France Elects Parliament as Macron Aims to Consolidate PowerBy
Pollsters project clear majority for Macron’s party, REM
President commands political center with year-old movement
Voters in France began choosing lawmakers today in a two-stage election that will determine how much power new President Emmanuel Macron will actually have. If polls are to be believed, it will be a lot.
The latest surveys suggest Macron’s Republic on the Move movement, or REM, will win a comfortable majority in the 577-seat National Assembly, allowing him to push through his plans to loosen French labor laws and simplify its tax system.
The 39-year-old Macron was elected in May after creating a centrist political movement that took millions of votes away from the two parties that have dominated French politics for decades. During one month in office, he’s further weakened the Socialist Party and the center-right Republicans by poaching some of their leading members for cabinet positions.
“Macron is shaping up as hyper-presidency, with a very strong central authority,” said Dominique Reynie, a politics professor at Sciences Po institute in Paris. “He’s got a party that he founded and fully controls. He’s got opposition parties that risk fragmenting.”
Sunday’s ballot is for 539 seats in France. Voting has already closed in 27 constituencies for France’s overseas territories and another 11 to represent French expats. Voting started at 8 a.m. Paris time and most polling booths will close at 6 p.m., though local prefects can continue until 8 p.m. The interior ministry said that 40.75 percent of registered voters had cast ballots by 5 p.m. in France. In 2012, about 59 percent of registered voters went to the polls.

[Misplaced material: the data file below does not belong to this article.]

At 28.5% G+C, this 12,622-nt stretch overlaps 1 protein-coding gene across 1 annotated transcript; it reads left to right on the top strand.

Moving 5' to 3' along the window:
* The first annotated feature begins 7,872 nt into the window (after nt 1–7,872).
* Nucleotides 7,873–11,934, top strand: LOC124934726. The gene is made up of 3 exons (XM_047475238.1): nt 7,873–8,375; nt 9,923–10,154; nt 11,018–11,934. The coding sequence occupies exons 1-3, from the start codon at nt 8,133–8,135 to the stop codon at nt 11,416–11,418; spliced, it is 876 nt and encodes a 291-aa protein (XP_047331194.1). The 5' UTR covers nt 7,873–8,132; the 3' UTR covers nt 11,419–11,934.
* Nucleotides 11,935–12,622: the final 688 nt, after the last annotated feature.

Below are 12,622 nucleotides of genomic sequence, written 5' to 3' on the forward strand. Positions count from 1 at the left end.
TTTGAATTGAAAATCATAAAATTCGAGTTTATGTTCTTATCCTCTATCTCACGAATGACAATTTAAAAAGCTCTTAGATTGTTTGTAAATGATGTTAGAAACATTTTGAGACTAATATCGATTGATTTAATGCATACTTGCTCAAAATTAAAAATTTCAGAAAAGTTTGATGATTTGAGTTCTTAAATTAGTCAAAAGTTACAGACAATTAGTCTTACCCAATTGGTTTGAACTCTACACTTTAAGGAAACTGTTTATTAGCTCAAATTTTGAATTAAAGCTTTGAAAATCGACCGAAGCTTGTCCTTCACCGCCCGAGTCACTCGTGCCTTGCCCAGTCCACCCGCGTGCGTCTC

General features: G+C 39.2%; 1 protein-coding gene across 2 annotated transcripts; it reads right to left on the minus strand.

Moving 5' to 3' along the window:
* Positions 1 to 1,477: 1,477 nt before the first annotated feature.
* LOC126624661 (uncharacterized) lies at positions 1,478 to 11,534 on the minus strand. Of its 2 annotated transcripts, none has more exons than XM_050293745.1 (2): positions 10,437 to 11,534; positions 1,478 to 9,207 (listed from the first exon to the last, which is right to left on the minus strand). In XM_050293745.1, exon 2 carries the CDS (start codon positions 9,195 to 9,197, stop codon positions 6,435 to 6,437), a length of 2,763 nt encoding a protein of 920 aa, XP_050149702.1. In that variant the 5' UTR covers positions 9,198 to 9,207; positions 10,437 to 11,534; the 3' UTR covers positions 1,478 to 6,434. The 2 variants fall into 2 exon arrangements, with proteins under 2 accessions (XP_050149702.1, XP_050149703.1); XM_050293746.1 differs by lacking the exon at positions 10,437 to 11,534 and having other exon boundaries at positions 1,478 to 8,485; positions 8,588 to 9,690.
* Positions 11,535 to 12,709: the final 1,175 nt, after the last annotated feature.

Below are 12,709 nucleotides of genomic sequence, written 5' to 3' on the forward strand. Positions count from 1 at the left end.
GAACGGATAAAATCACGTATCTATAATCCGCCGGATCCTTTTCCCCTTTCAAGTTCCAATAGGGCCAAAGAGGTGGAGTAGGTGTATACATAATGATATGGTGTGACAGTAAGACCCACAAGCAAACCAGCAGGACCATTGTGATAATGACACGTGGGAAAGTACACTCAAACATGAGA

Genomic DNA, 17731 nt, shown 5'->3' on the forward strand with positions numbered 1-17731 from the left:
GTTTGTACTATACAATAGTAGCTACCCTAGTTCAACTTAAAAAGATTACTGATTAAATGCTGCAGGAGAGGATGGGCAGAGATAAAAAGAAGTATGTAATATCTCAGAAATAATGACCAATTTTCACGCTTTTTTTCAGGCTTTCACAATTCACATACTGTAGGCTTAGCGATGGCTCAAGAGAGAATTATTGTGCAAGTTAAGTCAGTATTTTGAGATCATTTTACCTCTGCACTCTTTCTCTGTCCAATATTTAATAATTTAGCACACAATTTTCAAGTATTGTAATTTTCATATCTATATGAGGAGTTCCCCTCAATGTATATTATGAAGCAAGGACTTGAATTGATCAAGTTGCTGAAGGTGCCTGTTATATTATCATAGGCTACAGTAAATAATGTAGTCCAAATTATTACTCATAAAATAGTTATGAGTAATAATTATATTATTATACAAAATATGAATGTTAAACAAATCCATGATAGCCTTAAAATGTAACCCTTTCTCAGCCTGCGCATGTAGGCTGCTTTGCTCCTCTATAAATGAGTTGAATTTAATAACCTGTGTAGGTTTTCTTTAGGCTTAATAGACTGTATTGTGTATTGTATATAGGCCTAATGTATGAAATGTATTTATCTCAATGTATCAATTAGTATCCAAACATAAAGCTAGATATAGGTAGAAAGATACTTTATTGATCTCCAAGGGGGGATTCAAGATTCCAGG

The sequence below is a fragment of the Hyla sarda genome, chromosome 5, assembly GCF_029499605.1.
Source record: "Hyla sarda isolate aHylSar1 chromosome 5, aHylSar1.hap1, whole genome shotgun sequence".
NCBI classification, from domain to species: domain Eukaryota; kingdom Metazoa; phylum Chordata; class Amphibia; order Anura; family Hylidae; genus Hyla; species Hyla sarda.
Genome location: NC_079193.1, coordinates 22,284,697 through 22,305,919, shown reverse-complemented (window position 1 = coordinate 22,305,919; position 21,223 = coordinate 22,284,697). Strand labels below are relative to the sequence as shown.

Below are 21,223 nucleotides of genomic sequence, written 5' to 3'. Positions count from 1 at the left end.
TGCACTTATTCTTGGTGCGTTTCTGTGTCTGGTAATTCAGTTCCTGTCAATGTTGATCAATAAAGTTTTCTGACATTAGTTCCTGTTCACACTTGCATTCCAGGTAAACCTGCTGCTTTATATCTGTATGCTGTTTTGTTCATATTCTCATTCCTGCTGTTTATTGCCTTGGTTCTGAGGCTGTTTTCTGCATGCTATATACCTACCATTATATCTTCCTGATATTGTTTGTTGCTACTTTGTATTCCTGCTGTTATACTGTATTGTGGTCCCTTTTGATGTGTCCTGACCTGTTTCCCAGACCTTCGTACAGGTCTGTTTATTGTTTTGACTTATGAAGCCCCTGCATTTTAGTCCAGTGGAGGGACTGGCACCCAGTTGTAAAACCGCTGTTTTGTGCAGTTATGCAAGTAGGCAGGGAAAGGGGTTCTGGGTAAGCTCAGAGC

Little will be settled Sunday night.
Under France’s two-round system for the parliamentary elections, any candidate with more than 12.5 percent of the registered voters goes through to runoffs on June 18, so long as no one gets 50 percent on Sunday. In the previous election five years ago, only 36, or about 6 percent, of the constituencies were settled in the first round.
Pollsters such as Edouard Lecerf, director of political-opinion research at Kantar Public in Paris, said most Macron candidates who make it through to the second round will be favorites because their centrist appeal enables them to scoop up votes from eliminated candidates, whether on the right or the left.
After the decisive second round, REM and its allies should have between 397 and 427 seats, well above the 289 needed for a majority, with the Republicans next at between 95 and 115 seats, said Ipsos. Other pollsters show REM with comfortable but slightly less overwhelming majorities.
Those projections suggest Macron may approach the historic majorities of the Fifth Republic -- former President Jacques Chirac’s center-right party won 398 seats in 2002 and 472 in 1993. But Chirac faced a united Socialist party holding most of the rest of the legislature, whereas Macron’s opposition looks set to be split among several parties all facing internal problems after a bruising presidential campaign.
Still, Macron’s Prime Minister Edouard Philippe said he wasn’t taking anything for granted.
“I’m not in the habit of expecting anything out of elections because you always risk getting ugly surprises,” he said on Europe1 radio Friday.
— With assistance by Alan Katz